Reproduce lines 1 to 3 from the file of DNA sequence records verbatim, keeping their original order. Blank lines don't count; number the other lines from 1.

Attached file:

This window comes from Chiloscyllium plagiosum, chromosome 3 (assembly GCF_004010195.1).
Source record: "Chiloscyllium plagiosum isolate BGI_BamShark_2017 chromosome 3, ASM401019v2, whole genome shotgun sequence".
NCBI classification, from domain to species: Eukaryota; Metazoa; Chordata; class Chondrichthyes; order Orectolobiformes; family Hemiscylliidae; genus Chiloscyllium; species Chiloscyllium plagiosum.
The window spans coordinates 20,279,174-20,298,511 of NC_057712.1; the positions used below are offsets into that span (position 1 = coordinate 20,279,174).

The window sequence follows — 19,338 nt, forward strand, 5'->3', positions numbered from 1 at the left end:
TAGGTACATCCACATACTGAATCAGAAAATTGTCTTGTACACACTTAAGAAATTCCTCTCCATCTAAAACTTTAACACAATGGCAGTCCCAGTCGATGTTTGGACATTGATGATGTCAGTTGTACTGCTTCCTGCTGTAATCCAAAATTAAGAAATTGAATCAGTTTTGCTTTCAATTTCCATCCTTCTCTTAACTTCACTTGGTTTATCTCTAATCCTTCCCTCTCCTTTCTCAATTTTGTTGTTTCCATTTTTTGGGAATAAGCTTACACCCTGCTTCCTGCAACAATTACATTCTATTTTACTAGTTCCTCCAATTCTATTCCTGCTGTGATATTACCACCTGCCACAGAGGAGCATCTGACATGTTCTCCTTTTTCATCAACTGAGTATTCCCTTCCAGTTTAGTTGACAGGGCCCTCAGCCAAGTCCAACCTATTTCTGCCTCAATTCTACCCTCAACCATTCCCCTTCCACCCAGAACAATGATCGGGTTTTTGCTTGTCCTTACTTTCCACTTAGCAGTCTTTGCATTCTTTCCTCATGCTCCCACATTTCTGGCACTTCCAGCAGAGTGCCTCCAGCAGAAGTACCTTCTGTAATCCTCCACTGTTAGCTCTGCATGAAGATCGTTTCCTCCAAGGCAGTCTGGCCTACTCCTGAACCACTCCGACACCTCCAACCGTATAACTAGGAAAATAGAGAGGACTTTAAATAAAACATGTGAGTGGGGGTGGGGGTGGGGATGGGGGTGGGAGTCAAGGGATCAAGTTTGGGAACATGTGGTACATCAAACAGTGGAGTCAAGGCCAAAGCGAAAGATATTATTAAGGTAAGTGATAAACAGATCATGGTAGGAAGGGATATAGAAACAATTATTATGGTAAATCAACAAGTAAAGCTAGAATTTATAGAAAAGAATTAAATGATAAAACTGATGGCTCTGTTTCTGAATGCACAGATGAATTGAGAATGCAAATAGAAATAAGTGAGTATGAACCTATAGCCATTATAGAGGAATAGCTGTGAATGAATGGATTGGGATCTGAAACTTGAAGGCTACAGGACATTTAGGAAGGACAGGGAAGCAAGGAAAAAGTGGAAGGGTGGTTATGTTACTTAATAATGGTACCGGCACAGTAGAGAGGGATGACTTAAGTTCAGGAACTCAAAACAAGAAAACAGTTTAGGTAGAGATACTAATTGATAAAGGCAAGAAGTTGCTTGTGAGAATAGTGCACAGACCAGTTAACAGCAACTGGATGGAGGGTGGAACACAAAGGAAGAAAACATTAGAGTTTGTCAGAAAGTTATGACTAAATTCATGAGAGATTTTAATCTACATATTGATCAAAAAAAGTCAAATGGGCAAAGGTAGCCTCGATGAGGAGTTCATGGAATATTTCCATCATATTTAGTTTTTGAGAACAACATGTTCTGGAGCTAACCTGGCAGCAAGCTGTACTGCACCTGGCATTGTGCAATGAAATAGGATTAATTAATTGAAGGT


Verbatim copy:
This window comes from Chiloscyllium plagiosum, chromosome 3 (assembly GCF_004010195.1).
Source record: "Chiloscyllium plagiosum isolate BGI_BamShark_2017 chromosome 3, ASM401019v2, whole genome shotgun sequence".
NCBI classification, from domain to species: Eukaryota; Metazoa; Chordata; class Chondrichthyes; order Orectolobiformes; family Hemiscylliidae; genus Chiloscyllium; species Chiloscyllium plagiosum.